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Reviewing an estate plan with estate tax changes in mind

New York residents who have designed an estate plan to protect them from federal estate tax may wonder what changes will need to be made if it is repealed. For people who have large estates, reducing the value of the estate so the estate tax is lower or nonexistent is a major aspect of the plan.

For example, people might have used the generation-skipping tax exemption to create a multi-generation trust that could pass assets to children and grandchildren. The other assets may have been placed in a marital trust.

In addition to the estate tax, the gift tax or the generation-skipping tax could be repealed. With the tax landscape uncertain, the advantage of looking over the estate plan and thinking about future strategies is that the changes may come quickly. With a plan in place, it will be less difficult to react to those changes.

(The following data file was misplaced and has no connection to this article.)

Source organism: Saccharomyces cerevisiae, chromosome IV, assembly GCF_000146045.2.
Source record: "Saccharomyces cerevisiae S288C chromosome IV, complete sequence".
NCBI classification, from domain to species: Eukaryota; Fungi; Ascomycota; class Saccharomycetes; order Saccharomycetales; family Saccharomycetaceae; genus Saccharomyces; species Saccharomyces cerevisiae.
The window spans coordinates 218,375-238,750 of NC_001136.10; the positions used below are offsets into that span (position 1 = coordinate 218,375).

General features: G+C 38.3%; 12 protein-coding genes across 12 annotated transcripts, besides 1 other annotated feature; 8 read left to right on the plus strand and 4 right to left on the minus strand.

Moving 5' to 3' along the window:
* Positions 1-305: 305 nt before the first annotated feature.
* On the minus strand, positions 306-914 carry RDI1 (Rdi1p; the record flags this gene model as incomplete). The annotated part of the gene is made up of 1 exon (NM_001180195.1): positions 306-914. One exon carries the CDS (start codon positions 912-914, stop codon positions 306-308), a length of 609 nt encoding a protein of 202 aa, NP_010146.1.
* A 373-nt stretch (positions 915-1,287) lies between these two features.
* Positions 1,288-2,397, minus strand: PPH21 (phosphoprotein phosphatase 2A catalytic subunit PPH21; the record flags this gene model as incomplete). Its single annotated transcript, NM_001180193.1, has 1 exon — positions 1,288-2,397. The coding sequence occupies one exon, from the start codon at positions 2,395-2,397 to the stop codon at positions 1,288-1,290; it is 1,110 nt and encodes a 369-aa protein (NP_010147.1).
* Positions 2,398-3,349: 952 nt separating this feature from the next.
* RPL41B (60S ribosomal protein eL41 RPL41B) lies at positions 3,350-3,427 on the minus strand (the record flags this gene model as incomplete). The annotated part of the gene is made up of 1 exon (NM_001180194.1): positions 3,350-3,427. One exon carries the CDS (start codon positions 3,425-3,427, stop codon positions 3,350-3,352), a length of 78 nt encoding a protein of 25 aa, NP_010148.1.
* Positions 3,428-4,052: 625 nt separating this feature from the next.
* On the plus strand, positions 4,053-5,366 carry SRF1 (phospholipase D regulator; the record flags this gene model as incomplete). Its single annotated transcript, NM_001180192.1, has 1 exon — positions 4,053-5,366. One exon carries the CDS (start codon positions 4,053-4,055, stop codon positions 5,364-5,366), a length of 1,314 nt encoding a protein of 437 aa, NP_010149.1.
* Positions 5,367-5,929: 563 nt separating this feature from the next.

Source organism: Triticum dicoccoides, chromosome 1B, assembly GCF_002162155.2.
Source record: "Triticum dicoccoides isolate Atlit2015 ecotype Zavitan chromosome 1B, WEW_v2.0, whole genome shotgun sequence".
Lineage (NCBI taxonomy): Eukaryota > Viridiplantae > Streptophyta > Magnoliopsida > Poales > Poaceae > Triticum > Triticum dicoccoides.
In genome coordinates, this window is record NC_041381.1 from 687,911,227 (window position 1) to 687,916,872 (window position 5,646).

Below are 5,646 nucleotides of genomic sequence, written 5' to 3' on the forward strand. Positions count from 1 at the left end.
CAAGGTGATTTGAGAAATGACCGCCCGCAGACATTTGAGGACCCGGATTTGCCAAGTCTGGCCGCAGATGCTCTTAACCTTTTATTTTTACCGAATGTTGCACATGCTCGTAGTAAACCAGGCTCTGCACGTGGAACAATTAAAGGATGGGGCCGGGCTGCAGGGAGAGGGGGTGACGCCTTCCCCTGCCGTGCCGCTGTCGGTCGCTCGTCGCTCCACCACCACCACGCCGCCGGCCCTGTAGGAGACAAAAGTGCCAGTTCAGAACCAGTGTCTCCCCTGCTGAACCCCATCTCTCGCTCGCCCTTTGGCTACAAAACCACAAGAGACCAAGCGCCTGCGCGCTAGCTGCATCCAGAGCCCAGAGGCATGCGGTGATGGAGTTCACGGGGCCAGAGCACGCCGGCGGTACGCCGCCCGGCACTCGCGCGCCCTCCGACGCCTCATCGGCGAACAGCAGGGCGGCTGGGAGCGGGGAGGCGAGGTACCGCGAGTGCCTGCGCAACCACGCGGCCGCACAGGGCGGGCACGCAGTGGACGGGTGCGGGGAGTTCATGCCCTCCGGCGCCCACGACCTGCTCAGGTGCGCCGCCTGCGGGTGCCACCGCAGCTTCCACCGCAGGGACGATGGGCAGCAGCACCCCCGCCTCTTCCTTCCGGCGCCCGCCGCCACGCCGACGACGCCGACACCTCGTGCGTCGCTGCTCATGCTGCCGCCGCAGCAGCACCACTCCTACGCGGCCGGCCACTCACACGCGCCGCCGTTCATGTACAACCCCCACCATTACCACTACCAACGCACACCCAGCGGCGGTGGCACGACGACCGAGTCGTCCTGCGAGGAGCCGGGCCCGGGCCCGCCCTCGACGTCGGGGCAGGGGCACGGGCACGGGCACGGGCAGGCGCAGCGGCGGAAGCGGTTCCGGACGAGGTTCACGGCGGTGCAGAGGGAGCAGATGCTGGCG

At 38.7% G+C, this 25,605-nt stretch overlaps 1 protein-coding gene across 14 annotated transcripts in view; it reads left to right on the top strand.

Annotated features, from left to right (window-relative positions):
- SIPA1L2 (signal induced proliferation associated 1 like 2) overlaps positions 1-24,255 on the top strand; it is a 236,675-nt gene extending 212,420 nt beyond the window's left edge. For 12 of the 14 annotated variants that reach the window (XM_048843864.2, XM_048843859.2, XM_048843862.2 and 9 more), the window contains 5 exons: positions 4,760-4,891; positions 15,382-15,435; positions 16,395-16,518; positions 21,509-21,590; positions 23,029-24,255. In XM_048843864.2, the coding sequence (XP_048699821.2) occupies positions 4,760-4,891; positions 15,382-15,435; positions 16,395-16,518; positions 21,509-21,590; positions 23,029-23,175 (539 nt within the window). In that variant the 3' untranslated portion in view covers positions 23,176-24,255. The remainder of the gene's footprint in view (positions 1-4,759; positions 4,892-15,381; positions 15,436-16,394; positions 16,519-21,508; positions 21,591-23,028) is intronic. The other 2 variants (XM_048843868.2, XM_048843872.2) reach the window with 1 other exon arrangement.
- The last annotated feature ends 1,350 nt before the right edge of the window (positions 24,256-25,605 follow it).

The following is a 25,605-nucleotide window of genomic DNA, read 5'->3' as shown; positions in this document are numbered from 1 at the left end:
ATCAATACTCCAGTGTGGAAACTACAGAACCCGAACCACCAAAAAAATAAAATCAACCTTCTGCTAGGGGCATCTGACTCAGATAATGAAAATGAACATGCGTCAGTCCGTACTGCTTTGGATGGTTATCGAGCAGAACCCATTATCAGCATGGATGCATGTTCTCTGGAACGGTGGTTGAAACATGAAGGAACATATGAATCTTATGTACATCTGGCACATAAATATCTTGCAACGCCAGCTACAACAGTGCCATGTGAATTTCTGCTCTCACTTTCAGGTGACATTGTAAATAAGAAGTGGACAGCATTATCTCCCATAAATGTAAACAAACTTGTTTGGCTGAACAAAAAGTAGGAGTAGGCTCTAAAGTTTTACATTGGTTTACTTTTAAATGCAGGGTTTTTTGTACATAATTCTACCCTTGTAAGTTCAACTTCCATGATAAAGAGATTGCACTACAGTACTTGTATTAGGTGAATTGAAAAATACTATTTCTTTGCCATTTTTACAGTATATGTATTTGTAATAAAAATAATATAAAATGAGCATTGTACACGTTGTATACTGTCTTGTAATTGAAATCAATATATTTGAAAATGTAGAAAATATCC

Even if a person's estate is not large enough to raise concerns about estate tax or there are no potential changes in tax law ahead, there are good reasons to review an estate plan regularly. A person might have a change in assets, or families may change through birth, death, divorce and marriage. One common error is forgetting to update beneficiaries on retirement accounts, life insurance policies and similar types of accounts. This could result in a person leaving a retirement account to a former spouse and failing to provide for a current spouse and children. If the beneficiary designation conflicts with the will, the beneficiary designation takes precedence, so simply changing a will may not be sufficient in some cases. People might also want to review who they have chosen to manage their financial affairs and health care in the event that they become incapacitated.

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